A few years ago, I decided to turn this lethal ratio upside-down. I now try to get 95% of my calories from unprocessed vegetables, fruits, beans, whole grains and raw nuts and seeds. I try to minimize foods with added fat, sugar or refined flour as well as meat, dairy and eggs. My goal is to make these disease-causing foods less than 5% of my total calories. I immediately experienced improvements in health including weight loss. My cholesterol level which had been high, plummeted. Since I stopped eating foods that contain cholesterol I no longer worry about having a heart attack, stroke or peripheral vascular disease. Furthermore, there are numerous powerful observational studies showing that cancer risks are dramatically lower with this type of diet. I recommend reading “The China Study” to start with. Also, keep reading Natalie’s excellent blog to learn more about disease-fighting plant foods!

Chad Harston MD

________________________________________________________________________________________________

Now it’s your turn: Tell me one big take-away you got from Dr. Harston’s article. Leave your response in the comments box below.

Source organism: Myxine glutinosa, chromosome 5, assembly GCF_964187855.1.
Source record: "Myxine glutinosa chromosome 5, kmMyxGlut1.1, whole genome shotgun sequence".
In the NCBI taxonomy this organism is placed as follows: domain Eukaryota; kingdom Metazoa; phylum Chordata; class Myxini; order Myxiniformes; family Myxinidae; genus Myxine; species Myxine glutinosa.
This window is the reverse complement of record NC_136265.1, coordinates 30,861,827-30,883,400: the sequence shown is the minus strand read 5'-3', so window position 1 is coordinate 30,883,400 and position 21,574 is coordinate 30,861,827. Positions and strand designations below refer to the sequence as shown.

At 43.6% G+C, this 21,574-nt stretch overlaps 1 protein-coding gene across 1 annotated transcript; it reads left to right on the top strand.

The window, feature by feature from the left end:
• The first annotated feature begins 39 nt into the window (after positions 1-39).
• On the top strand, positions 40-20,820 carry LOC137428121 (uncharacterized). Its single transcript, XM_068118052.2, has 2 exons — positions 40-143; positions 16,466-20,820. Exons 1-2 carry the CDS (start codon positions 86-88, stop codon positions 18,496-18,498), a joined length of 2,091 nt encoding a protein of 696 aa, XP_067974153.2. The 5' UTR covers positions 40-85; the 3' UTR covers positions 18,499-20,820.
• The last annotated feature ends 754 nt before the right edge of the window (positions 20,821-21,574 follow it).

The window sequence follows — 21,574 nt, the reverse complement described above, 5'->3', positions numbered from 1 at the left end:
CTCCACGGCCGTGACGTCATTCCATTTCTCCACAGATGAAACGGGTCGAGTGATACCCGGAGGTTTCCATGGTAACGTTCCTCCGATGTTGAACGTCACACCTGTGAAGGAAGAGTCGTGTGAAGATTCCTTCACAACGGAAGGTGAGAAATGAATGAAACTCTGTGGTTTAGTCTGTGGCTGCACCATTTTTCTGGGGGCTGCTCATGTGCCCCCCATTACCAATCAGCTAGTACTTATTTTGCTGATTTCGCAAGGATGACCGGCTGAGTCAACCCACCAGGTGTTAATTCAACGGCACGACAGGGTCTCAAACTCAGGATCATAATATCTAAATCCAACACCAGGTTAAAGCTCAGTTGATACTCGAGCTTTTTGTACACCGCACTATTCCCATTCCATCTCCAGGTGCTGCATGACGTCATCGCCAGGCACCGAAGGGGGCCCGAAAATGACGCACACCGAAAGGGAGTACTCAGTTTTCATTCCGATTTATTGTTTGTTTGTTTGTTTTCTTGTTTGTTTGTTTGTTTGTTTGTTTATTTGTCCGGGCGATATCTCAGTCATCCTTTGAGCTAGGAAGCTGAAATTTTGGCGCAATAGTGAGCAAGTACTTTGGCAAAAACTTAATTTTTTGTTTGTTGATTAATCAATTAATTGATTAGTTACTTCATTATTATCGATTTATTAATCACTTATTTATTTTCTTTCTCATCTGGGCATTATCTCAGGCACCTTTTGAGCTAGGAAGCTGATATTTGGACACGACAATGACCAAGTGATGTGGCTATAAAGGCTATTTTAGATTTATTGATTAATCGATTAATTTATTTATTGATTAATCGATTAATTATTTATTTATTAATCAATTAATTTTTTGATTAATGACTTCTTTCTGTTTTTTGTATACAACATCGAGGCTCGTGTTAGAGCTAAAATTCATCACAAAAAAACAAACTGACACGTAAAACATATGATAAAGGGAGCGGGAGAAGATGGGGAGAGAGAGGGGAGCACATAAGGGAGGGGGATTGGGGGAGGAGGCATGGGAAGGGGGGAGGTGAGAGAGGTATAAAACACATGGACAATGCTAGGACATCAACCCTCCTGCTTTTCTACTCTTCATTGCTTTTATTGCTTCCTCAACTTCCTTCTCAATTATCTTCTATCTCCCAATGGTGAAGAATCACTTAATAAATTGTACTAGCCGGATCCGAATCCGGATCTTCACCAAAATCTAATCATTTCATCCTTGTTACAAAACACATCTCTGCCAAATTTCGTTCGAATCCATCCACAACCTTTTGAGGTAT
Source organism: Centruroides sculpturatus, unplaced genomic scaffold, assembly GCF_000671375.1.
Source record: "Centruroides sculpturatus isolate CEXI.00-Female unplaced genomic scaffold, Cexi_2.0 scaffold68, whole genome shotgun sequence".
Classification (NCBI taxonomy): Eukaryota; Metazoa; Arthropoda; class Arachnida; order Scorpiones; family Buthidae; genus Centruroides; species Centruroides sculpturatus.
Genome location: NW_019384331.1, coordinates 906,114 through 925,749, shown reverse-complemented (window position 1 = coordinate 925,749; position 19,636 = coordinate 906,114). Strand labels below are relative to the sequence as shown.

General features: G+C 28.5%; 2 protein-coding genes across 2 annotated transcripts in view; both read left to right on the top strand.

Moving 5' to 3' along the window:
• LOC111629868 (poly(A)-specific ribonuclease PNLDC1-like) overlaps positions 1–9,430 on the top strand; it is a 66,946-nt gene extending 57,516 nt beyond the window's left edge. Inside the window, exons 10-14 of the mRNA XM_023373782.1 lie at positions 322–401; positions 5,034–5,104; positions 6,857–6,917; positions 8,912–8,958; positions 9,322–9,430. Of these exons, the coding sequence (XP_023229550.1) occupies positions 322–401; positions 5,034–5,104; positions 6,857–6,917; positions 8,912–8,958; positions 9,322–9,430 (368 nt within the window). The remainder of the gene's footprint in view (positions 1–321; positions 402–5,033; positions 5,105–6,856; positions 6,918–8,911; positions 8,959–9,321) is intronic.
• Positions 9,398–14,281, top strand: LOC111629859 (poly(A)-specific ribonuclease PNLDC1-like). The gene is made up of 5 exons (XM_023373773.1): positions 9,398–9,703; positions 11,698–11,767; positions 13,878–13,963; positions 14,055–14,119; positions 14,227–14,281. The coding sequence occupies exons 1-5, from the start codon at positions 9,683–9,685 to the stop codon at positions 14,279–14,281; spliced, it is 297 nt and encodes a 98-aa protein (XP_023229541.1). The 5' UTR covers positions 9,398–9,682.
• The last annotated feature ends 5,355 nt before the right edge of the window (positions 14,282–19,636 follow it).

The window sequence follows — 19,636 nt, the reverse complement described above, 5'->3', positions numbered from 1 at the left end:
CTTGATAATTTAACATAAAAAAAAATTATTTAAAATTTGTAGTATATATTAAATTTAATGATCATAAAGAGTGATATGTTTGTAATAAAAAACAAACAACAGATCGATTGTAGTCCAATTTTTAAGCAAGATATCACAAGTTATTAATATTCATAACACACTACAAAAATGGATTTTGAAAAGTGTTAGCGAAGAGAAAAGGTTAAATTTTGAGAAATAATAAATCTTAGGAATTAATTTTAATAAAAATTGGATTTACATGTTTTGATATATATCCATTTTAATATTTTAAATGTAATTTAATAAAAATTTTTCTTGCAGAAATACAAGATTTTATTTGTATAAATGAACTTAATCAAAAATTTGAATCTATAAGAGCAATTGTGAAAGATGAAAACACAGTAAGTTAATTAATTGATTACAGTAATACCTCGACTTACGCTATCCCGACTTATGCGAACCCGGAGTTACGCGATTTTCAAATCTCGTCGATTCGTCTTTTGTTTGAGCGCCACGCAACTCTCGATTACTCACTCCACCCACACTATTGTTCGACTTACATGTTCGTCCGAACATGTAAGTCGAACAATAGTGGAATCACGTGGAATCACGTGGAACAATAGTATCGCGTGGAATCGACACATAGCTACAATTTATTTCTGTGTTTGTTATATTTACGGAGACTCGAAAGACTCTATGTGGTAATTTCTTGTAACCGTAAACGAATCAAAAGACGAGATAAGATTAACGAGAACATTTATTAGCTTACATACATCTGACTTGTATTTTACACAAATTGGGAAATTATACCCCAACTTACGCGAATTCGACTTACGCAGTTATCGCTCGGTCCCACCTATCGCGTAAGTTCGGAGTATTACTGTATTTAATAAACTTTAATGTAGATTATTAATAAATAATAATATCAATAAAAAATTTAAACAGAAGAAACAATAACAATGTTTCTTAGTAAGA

{ 4 comments }

Marilyn August 2, 2012 at 8:54 am

Wonderful that doctors are now on board with nutritionists and dieticians.

Marilyn August 2, 2012 at 11:13 am

This doctor confirms everything you have been telling us in your blog. Thank you for your information and caring spirit! I know you are making a difference Natalie.

Libby August 3, 2012 at 12:06 am

Great to have a doctor on board to talk about nutrition and disease. I have some heart disease and am on chemoprevention(exemestane) for breast cancer. How can I get 1200-1500mg of calcium and which type, without creating further risk of heart attack because of calcium supplementation. Need to try to prevent bmd lose caused by the chemo. Thanks

Natalie August 15, 2012 at 12:47 pm

Thanks for commenting. As for your question, it is best to consult your primary healthcare provider to determine your individual needs regarding supplements. It is easy to calcium from the foods you eat! Plant foods high in calcium include collard greens, calcium fortified plant milks, kale, okra, bok choy, tahini, broccoli, almonds and almond butter, and beans.

Comments on this entry are closed.

Previous post:

Next post: